Under the Trump administration in 2019, the Department of Homeland Security’s (DHS) final rule broadened the definition of a public charge. Previously excluded programs like non-emergency Medicaid for non-pregnant adults and the Supplemental Nutrition Assistance Program (SNAP) were included in the considerations for a public charge determination.
In 2022, under President Biden, the rule was replaced after being suspended in March 2021. The current status quo is similar to the pre-2019 situation, as evidenced by the USCIS’s current policy on the public charge rule.
The Legal Framework of the Public Charge Rule
The current legal framework is based on the new DHS final rule. More importantly, central to any discussion on public charge determinations are the provisions of INA § 212(a)(4) found at USC §1182 (a)(4).
Criteria for Determining Public Charge Status
According to the provisions of the INA and USCIS policy on the public charge rule, the criteria for determining an individual’s likelihood of being a public charge include:
Age, family status, health, financial status, assets and resources, skills, and education.
Receipt of public cash assistance from the following programs for income maintenance
Supplemental Security Income (SSI);
Temporary Assistance for Needy Families (TANF) program; and
State and local cash benefit programs (often called ‘‘General Assistance’’ programs).
Institutionalization for long-term care at government expense.
The USCIS does not consider the Children’s Health Insurance Program (CHIP) and most other health, nutrition, housing, education, and childcare programs.
Some classes of visa applicants are exempt from public charge determinations. Experienced immigration lawyers can provide more specific guidance regarding your situation, proceeding with your application, affidavit of support, or claiming an exemption from the rule.
Approaches to Overcoming Public Charge Grounds of Inadmissibility
First, you should evaluate your potential to be categorized as a “public charge” under the rule. This includes looking at your circumstances, gathering necessary documents, and receipt of public benefits in the past.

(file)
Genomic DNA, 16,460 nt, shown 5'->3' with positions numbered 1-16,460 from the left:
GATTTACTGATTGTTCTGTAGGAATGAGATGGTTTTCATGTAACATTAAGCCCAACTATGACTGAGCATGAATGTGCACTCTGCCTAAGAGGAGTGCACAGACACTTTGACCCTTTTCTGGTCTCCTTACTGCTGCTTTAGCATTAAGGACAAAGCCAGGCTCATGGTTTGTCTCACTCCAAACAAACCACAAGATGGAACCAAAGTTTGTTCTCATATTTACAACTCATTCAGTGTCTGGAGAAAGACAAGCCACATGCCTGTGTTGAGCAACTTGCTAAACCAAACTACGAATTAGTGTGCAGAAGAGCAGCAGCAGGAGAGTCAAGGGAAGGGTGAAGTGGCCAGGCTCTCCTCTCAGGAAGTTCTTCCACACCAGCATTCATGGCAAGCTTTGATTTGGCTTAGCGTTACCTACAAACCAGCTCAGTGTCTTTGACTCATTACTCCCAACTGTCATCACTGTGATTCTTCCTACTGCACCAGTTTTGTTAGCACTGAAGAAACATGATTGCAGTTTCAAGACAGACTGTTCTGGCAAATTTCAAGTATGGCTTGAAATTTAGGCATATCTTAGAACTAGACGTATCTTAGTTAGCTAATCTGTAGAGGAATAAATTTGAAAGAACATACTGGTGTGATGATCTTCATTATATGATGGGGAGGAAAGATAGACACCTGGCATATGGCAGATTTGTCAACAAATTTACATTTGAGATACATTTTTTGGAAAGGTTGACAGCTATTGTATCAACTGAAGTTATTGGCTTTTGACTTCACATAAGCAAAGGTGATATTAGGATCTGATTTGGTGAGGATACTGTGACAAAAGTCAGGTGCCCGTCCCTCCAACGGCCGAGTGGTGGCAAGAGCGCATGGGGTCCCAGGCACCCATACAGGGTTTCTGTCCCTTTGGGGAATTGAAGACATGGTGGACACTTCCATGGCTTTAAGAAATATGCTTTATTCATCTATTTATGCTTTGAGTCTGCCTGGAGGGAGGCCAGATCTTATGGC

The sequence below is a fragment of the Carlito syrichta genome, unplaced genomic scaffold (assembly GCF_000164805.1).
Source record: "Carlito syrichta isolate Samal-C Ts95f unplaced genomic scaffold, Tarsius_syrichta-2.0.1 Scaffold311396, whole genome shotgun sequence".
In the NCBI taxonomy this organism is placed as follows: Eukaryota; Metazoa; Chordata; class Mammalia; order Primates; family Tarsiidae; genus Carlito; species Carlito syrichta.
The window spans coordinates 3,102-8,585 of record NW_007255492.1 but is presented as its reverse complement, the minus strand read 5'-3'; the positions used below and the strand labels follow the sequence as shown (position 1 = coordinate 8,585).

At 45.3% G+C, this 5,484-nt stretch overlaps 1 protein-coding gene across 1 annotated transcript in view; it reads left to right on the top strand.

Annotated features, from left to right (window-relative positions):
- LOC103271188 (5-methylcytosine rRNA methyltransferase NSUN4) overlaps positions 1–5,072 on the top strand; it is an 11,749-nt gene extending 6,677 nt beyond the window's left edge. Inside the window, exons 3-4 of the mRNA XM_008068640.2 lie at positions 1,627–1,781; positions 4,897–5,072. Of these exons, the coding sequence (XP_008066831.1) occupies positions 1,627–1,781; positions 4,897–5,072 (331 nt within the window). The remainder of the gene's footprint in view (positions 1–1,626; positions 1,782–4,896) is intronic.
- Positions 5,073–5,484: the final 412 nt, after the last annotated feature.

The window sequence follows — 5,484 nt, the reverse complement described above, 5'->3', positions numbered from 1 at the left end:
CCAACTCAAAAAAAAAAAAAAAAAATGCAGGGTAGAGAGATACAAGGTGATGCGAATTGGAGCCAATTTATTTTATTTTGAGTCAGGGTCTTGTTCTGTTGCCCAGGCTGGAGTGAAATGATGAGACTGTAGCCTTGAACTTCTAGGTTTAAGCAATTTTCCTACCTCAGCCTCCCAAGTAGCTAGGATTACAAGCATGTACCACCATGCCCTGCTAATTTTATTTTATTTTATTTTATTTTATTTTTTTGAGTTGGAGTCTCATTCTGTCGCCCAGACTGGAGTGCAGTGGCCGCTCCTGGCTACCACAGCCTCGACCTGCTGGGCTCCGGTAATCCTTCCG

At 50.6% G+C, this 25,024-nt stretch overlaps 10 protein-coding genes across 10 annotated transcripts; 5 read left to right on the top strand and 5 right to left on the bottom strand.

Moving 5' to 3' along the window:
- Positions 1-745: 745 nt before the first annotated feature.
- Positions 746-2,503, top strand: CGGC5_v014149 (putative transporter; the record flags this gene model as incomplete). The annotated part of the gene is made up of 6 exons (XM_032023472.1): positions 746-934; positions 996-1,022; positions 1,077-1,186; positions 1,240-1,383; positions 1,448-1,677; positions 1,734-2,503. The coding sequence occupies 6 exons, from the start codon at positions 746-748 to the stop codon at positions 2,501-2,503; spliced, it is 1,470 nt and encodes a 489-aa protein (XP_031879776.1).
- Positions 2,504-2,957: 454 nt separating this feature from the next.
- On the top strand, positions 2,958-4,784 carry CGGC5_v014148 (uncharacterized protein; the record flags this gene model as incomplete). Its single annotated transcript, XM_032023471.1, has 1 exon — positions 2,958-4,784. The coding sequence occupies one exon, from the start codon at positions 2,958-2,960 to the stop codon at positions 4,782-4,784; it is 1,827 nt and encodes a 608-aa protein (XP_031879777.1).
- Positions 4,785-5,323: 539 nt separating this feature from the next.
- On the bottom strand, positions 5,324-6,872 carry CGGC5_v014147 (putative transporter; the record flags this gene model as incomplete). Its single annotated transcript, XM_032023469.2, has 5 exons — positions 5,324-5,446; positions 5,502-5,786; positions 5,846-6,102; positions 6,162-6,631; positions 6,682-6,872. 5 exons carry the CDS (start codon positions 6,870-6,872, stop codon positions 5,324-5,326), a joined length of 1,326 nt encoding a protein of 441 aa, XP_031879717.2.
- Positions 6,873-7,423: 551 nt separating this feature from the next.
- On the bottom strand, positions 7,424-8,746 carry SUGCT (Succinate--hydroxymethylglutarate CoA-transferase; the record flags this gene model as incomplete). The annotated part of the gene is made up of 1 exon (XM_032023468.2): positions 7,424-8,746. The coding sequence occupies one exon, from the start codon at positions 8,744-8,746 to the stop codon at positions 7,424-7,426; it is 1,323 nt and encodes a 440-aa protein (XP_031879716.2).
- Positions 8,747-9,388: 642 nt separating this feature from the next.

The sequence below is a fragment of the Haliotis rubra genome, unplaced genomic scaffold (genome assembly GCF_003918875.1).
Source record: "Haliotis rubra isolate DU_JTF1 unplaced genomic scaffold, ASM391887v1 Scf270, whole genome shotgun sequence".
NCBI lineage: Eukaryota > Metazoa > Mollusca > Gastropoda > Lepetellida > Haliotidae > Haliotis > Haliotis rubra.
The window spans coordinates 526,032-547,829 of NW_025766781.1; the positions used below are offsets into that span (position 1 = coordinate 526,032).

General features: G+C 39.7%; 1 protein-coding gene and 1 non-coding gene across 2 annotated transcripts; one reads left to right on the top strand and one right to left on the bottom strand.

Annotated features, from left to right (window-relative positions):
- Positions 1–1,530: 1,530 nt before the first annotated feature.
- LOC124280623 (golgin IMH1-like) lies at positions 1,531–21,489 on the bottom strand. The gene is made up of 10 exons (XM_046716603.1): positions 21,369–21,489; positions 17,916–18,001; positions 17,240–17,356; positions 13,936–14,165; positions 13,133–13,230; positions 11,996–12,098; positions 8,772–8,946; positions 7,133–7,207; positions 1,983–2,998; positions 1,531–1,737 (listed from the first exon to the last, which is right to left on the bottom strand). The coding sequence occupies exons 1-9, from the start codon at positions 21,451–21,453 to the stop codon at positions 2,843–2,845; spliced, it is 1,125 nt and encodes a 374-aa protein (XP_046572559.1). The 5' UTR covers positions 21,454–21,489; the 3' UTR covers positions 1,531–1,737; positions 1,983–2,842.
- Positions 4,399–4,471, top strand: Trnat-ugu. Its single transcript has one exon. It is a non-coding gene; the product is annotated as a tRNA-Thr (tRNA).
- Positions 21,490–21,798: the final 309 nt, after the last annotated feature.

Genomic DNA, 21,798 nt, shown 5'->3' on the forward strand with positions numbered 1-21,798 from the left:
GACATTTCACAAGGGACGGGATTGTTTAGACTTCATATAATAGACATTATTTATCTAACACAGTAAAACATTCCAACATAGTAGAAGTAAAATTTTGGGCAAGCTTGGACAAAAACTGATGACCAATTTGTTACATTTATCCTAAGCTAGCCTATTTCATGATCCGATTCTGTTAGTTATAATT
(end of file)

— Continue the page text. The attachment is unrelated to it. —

Showing your self-sufficiency is critical to overcoming the public charge grounds of inadmissibility. You should also confirm that the sponsor filling out your affidavit of support (if required) meets and surpasses the federal poverty guidelines. An immigration attorney can guide you on the criteria and strategies to overcome potential issues.
Finally, and most importantly, you must prepare for your immigration interview. This is the time to address any concerns with your application. This interview is either a consular or I-485 Interview. Skilled professionals like the attorneys at Tadeo & Silva Law can help you prepare for your interview.
Let Tadeo & Silva Law Help You With Your Immigration Application
Overcoming public charge issues demands understanding the nuances of U.S. immigration law and policy. Professional insights and a strategic approach from an experienced immigration law firm like Tadeo & Silva Law can help.
The value of experienced legal counsel in this complex area cannot be overstated. At Tadeo & Silva Law, we have a proven track record securing favorable client outcomes. Beyond outcomes, we are concerned about the welfare of our clients, and we approach their cases from a place of compassion, care, and honesty.
To embark on your journey with informed legal guidance, consult us today and take the first step towards a secure and prosperous future in the United States.